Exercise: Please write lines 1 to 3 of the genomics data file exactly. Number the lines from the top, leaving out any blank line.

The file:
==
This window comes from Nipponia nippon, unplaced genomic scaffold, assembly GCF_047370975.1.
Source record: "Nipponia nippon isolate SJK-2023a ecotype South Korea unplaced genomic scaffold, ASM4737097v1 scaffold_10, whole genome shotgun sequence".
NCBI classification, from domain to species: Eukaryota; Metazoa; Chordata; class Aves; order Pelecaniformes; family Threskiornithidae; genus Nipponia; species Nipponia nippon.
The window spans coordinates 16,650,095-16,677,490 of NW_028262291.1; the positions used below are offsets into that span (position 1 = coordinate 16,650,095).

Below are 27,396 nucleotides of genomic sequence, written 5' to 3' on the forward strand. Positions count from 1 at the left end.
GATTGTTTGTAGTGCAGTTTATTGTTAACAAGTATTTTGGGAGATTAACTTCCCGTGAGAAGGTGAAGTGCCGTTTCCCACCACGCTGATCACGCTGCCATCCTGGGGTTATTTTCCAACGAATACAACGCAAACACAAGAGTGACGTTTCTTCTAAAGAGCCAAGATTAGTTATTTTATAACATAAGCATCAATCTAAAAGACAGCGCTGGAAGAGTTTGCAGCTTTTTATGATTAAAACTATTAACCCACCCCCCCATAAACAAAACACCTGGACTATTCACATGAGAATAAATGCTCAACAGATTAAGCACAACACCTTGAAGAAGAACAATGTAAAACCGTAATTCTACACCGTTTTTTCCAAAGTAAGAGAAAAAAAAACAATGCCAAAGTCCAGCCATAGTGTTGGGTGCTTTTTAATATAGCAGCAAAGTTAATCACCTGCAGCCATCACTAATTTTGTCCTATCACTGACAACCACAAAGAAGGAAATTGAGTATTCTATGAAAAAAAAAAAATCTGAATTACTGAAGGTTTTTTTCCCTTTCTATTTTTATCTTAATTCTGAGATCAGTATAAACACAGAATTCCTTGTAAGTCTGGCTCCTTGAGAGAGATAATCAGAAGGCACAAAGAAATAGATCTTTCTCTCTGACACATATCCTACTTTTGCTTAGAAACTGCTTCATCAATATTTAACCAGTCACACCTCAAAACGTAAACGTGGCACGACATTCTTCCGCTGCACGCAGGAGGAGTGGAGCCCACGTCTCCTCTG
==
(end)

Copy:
This window comes from Nipponia nippon, unplaced genomic scaffold, assembly GCF_047370975.1.
Source record: "Nipponia nippon isolate SJK-2023a ecotype South Korea unplaced genomic scaffold, ASM4737097v1 scaffold_10, whole genome shotgun sequence".
NCBI classification, from domain to species: Eukaryota; Metazoa; Chordata; class Aves; order Pelecaniformes; family Threskiornithidae; genus Nipponia; species Nipponia nippon.